Harvard’s archives and special collections are dedicated to balancing access to unique resources with the preservation of these materials for the future. To those ends, there are often procedures in place that researchers should be aware of before visiting a repository. General guidelines are noted below. Please contact the repository you plan to visit for more detailed information and specific policies regarding access and the use of collections.
- Archives and special collections stacks are closed to researchers and materials do not circulate beyond the repository reading room.
- Advance notice of a visit is usually recommended, and some repositories require appointments.
- The availability of materials may depend on storage location and access restrictions. Do not count on having material available without confirmation from reference staff.
- There may be limits on the amount of material that can be requested or used at any one time.
- Researchers should bring valid photo ID to complete the registration process.
- Personal property allowed in the reading room is limited, and subject to examination by reference staff.
- Pencils, notepaper, and laptop computers may be used for note taking. Pens and highlighters are not allowed.
- Food and drink, including gum and candy, may not be brought into the reading rooms.
- Procedures for copying and reproductions vary by repository.
- Some repositories allow the use of digital cameras in the reading room, with certain limitations.
Visitors to Harvard can find information about lodging and other local resources on the Harvard Travel Services website.
Handling Special Collections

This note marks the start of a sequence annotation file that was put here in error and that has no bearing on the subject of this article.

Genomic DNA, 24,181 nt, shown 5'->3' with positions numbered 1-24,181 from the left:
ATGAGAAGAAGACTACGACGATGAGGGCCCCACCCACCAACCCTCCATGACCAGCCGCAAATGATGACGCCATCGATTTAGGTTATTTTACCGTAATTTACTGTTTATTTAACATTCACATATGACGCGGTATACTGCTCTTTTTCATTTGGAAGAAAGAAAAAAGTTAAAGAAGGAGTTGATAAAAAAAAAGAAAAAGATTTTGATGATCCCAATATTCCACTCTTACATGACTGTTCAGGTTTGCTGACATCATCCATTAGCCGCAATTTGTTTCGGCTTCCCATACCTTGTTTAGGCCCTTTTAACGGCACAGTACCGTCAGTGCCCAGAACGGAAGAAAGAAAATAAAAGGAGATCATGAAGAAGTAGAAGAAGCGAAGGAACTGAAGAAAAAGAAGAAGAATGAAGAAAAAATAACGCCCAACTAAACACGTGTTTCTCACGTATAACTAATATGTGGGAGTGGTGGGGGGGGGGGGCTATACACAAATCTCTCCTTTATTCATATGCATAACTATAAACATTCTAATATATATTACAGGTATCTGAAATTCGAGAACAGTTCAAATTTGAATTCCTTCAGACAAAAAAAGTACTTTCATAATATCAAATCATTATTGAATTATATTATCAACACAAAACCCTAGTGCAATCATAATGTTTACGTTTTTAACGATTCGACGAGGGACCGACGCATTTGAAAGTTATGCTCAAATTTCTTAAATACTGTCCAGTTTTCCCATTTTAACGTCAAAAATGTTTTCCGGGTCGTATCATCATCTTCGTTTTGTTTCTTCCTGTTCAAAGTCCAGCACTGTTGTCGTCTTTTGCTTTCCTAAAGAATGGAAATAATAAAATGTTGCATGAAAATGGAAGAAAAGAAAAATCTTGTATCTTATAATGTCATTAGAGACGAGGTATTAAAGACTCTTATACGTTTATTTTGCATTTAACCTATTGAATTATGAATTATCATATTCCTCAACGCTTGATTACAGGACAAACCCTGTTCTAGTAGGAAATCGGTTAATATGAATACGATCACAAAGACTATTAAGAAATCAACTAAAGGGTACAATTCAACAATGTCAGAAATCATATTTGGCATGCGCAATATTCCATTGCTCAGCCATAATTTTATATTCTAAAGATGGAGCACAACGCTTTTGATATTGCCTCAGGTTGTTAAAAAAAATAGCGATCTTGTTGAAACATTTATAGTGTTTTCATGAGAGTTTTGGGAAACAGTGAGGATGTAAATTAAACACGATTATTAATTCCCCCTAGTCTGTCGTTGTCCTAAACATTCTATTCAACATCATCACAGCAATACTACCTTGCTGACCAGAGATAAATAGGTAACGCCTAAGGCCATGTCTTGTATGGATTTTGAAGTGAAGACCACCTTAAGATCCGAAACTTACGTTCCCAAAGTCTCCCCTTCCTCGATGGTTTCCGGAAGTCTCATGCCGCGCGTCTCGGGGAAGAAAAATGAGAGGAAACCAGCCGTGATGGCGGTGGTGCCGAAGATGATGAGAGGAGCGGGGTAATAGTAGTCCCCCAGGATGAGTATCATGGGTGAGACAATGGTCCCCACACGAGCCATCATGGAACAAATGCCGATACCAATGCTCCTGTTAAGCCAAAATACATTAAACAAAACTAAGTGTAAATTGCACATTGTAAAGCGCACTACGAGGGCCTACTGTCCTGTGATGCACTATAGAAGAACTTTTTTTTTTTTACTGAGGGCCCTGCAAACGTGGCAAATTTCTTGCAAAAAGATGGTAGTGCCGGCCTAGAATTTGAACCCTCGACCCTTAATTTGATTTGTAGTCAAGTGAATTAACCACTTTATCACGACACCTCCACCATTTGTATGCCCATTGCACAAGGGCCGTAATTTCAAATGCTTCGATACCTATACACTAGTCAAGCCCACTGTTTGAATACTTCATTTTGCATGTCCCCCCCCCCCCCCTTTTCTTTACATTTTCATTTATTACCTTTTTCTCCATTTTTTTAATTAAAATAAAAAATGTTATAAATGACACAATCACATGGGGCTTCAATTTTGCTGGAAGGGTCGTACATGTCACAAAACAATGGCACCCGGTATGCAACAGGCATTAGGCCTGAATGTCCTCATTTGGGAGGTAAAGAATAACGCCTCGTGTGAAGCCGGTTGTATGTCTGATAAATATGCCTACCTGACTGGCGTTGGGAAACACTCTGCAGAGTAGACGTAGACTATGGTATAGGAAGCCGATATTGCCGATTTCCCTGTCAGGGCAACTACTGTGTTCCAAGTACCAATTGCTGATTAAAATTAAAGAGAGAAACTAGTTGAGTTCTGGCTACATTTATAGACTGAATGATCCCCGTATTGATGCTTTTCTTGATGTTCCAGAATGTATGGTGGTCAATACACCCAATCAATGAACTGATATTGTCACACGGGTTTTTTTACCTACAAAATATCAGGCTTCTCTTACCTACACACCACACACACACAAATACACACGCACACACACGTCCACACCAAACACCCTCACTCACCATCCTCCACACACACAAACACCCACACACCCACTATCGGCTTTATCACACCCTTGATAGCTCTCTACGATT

Materials in archives and special collections come in a variety of formats with a range of handling needs. Researchers should always consult the individual repositories for specific handling requirements. By following the guidelines below you will help to ensure the long-term preservation of Harvard’s archives and special collections.
- Always handle archival and library materials with clean, dry hands.
- Handle materials carefully and turn pages gently.
- Use the library-supplied cradle or support with bound materials.
- Keep documents flat on the table and do not lift them up to read.
- Do not rest anything on the materials you are using. Special weights will be provided by the library to hold pages open.
- When consulting material sensitive to direct handling, such as photographs, you may be required to wear gloves supplied by the library.
- Do not rearrange folders within boxes, or items within folders. Ask the reference staff for help with any concerns about the material.
For further information on the care and handling of Archives & Special Collections see the following presentations:
Handling Harvard’s Special Collections (YouTube)
Reproductions and Permissions